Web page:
Stab Magazine | Teahupo'o Approved By IOC Executives As Surfing Venue For 2024 Paris Olympics

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Teahupo’o Approved By IOC Executives As Surfing Venue For 2024 Paris Olympics

It’s increasingly possible that surfing’s first Olympic bid will take place in Tahiti.

news // Mar 4, 2020
Words by stab
Reading Time: 3 minutes

Three months ago, the International Olympic Committee (IOC) met in Lausanne, Switzerland, to discuss details surrounding the 2024 Paris Games. 

Part of their conversation (and one might imagine that this consumed less than three minutes of their week-long gathering) centered around surfing, which assuming everything goes well in Tokyo this summer, will make a return in the 2024 Olympics. 

Their main question was: where do we run this thing?

Obvious answers included anywhere in the Southwest of France—Hossegor, Biarritz, Lacanau, etc.—but then came a curveball: Tahiti.

Well, after three months of deliberation, today, approval was granted by the IOC Executive Board to hold the surfing portion of the Paris games in French Polynesia. This effectively ensures that Teahupo’o will be the site of Olympic surfing in 2024.

Because Tahiti is a French protectorate, it’s technically a viable site to hold an event in France’s Olympic year. And, as argued by some within the ISA/IOC bubble, of all the “French” waves, Teahupo’o would offer the most likely chance of pumping surf between the months of July/August.

They’re certainly not wrong.

However, there were detractors. 


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Odds that helmets will be obligatory in Tahiti 2024?


Last we heardIOC President Thomas Bach wasn’t a fan of holding the surf event at Teahupo’o, explaining he’d prefer a spot “closest to the center of the Games.”

Several of the French beach towns who had submitted proposals to host the Games were reportedly peeved that the surf event mightn’t run in continental France, arguing their waves were sufficient for a competition of this nature (especially since v1 of the Olympics will run in Japan). 

And not that we would necessarily include her in the “detractors” group, but when interviewed for The Pick-Up this winter, 7x World Champ Stephanie Gilmore expressed concern for less-experienced females who might find their way into an Olympic heat at Chopes. She said: “I’m a little scared for countries where surfing isn’t their strongest point. If someone qualifies and then they get thrown out at solid Teahupo’o, that’d be scary. But I think that’s because I’m deep down really scared for myself.”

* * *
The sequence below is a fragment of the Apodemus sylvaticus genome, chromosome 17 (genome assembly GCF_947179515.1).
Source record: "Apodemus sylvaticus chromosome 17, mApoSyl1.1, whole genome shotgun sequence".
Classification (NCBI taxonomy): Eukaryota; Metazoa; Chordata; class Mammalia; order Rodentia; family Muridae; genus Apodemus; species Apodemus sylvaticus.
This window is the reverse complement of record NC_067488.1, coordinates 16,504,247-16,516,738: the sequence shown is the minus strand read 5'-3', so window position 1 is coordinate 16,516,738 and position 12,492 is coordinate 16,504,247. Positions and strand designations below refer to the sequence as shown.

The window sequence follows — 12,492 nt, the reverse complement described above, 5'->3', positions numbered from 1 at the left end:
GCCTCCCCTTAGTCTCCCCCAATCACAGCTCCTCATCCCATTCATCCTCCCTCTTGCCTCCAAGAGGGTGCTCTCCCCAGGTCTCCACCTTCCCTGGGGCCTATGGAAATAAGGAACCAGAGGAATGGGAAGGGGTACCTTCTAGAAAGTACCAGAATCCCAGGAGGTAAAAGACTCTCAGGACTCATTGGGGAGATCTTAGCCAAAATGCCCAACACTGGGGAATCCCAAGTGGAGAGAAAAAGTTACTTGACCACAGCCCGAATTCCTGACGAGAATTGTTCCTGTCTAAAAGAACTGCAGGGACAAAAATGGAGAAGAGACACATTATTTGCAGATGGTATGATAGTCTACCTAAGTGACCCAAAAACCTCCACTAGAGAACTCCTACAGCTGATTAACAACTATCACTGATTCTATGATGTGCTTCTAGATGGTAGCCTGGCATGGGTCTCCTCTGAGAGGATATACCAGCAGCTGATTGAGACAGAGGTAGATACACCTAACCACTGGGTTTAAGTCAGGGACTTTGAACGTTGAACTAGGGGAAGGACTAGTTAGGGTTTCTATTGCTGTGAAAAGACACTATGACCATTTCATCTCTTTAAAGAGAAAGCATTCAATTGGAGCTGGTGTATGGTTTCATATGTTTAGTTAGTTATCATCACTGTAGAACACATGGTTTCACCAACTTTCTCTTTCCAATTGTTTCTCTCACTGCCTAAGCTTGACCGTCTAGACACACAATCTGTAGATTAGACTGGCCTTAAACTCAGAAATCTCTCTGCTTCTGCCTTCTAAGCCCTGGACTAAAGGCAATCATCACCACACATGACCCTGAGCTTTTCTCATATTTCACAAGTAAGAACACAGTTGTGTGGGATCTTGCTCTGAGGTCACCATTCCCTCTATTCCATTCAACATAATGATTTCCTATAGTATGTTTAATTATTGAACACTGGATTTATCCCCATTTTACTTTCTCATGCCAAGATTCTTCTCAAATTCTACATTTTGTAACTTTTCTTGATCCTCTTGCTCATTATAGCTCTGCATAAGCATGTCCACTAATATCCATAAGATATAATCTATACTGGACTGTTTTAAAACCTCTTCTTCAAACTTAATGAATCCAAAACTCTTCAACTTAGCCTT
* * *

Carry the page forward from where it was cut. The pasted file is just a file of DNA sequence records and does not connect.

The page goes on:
On the flip side is “Brazilian” surfer Tatiana Weston Webb, who after free-surfing Teahupo’o earlier this year, answered the question, “Do you think the women should have an event here?”

“Honestly, yeah I think they should consider it,” she said. “I think the women on Tour nowadays are really capable of surfing wave like this—maybe not on the big day, but on the smaller days I think they would have a lot of fun.”

Tati’s sentiment aligns with the IOC’s headline-generating position that, “We can put the women on at a time of the day when the waves are less powerful.” 

As far as the politics of choosing the Olympic site go, we also know that the WSL individually reached out to top-CTers’ management teams, asking for a quote from the surfers about why they loved competing at Teahupo’o. These were presumably sent to the IOC as evidence to support the move to Tahiti.

What the WSL’s agenda is in all of this, we can’t be sure, but if we had to guess, it’s that they’ve been running events at Teahupo’o for 20 years, meaning that if the Olympics needed help with event planning and management, they’d be the ones to approach—not the ISA (this goes hand-in-hand with how hard the WSL fought for the Tokyo Games to be surfed in a wavepool—and particularly Slater’s wavepool—but to no avail). Also, running the event in pumping Teahupo’o (rather than a French beachie) has a better chance of catching fire and “growing the sport,” which at this point seems to be the WSL’s primary business model.

The IOC had a tough decision to make, as there’s more commercial value in running the surf event near the nucleus of the Games than some 15,000 km away in the middle of the Pacific, but then again, the whole point of bringing surfing into the Olympics is to capture a younger audience, and the best way to do that is to make the sport as exciting as possible, hence Teahupo’o.

But the question remains: how will the IOC deal with Tahiti’s—and especially Teahupo’o’s—remote nature.

“All 48 surfers due to would compete in the first week of the Games, would have the opportunity to spend the second week of the Games in the Olympic Village in Paris. They would also participate in the Closing Ceremony,” reports Inside The Games.

Temporary modular houses would form the Athletes’ Village for surfers competing in Tahiti,” ITG continues. “Paris 2024 revealed these would be dismantled after the competition and rebuilt in Tahiti and the islands as social housing.” 

It’s also worth noting that Teahupo’o could become surfing’s first Olympic venue, should the Tokyo Games be canceled due to the current coronavirus outbreak. However the IOC insists that this is an unlikely result. 


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